Mr. Wallace based his assertions on the fact that Mr. Chow, who has made 70 films, starred in two movies produced by Charles Heung, son of the founder of the “triad,” or mob organization, that dominates the Hong Kong film industry. Outside of those two films, the story cites no evidence of any relationship between Mr. Chow and Mr. Heung.
Mr. Dannen fired off a letter on Feb. 22 demanding an apology and a retraction. Not only had the Chronicle story misrepresented his writings, he said, its premise was totally wrong. “Chow Yun-Fat is the cleanest person to come out of that dirty business,” he told Off the Record. Mr. Dannen had words with the paper’s lawyer and its executive editor, Matt Wilson. He said he told Mr. Wilson, “God help you if you ever have to stand in front of a jury and prove that you had a good basis for this article, because you’re going to fare very poorly. You’re gonna lose!”
A day later, Mr. Chow’s lawyer, Jay Lavely, also sent a letter to The Chronicle , demanding a retraction. On March 4, The Chronicle ran a correction, saying that the story “may have been misunderstood by some readers” and that it hadn’t intended “to state or suggest that Chow Yun-Fat was involved in any criminal conduct or that he has relationships with criminals other than through their role in the Hong Kong movie industry.”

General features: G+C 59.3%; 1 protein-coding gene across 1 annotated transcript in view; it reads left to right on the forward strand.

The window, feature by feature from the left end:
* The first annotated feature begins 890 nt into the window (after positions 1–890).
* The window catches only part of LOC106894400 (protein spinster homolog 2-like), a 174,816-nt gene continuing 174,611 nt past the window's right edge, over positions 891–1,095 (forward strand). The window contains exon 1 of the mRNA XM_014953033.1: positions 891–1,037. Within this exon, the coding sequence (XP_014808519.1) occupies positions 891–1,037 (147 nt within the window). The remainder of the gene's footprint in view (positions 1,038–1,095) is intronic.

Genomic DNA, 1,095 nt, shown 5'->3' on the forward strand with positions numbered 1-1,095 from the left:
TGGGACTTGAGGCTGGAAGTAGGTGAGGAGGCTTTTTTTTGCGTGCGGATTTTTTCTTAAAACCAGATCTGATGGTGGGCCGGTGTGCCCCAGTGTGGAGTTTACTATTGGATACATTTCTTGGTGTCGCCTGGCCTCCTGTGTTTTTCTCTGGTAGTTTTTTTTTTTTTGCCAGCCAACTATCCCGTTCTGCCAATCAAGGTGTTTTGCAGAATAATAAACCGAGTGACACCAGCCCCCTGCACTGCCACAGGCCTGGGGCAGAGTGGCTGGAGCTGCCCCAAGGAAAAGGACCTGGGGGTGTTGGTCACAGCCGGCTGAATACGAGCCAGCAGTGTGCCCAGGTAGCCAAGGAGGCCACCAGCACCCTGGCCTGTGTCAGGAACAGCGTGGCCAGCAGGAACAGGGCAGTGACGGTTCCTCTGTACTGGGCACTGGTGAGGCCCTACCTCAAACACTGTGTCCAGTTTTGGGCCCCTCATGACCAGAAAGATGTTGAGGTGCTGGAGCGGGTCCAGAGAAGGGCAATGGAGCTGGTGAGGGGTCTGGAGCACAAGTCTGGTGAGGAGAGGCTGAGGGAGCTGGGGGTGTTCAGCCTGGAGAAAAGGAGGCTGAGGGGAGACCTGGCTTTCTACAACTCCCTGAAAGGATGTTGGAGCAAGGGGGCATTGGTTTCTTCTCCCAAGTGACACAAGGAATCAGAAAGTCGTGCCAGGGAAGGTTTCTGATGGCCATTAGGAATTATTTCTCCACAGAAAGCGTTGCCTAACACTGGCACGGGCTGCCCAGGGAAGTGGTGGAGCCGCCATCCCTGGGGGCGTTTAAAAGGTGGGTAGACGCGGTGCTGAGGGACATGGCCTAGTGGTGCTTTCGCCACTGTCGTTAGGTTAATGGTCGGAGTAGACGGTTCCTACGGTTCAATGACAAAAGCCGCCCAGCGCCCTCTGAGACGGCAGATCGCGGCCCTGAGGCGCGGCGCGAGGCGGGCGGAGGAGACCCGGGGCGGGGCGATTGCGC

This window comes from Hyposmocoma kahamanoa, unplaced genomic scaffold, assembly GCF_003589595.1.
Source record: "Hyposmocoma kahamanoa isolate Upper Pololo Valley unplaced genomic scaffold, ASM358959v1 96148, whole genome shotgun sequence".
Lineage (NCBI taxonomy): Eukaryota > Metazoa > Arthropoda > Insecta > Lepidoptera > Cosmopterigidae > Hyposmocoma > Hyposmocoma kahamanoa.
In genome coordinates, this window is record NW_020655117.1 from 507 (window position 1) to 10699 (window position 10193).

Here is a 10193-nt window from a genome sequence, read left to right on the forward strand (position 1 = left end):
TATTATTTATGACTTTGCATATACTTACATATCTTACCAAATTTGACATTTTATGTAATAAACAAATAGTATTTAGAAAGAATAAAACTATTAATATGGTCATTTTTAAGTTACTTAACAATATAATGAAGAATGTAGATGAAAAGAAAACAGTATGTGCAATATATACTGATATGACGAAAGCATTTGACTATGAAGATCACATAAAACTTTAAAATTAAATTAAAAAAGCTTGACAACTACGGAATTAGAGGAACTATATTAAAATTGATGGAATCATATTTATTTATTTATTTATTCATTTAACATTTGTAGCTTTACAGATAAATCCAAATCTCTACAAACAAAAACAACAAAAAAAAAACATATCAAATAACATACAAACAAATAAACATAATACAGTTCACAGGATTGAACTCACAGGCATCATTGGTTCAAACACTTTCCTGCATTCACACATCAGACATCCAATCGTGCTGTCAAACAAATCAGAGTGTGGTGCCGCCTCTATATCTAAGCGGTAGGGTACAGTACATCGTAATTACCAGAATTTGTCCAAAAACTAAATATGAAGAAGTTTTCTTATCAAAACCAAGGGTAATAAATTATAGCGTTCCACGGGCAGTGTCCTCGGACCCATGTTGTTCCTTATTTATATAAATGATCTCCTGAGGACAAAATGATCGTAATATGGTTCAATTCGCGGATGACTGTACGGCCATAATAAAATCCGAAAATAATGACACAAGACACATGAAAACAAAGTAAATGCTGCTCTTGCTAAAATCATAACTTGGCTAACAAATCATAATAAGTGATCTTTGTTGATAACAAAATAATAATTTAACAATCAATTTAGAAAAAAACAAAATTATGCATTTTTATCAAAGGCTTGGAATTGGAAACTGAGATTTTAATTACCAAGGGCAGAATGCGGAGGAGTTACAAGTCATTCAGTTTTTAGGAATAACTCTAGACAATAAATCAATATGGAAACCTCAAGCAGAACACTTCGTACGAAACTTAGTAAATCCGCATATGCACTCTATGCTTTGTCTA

Mr. Lavely and Mr. Dannen found the correction sorely lacking. In a second letter, dated March 4 and addressed to Mr. Wallace, the reporter, Mr. Dannen wrote: “You were either too lazy or full of yourself to do the most fundamental research, and so you have smeared an earnest, kind, well-intentioned and hard-working man, and probably caused him immigration problems.”
A week later, The Chronicle ran a second, more conspicuous correction. “A Feb. 18 article headlined ‘Film Star Reported to Have Gang Ties’ may have been misunderstood by some readers as suggesting that film star Chow Yun-Fat is or was involved in organized crime or criminal conduct.” Again, the readers were blamed for drawing the obvious conclusion from the headline and the piece. And again, nobody was satisfied. Mr. Chow and Mr. Lavely have not ruled out a lawsuit; Mr. Dannen has declared himself “reluctantly” willing to testify on Mr. Chow’s behalf.
” The Chronicle has taken the cowardly road from beginning to end,” Mr. Dannen said. “It’s so naïve,” he said. “‘Gang ties’ has a specific meaning. It means you are a member of a criminal enterprise, not that you bumped into some wiseguy at Elaine’s.”
“As far as I’m concerned, the stuff taken from Dannen’s book was reported accurately,” said Mr. Wallace. “We stand behind the story.” Neither Mr. Wilson, the executive editor, nor a lawyer for The Chronicle returned calls seeking comment.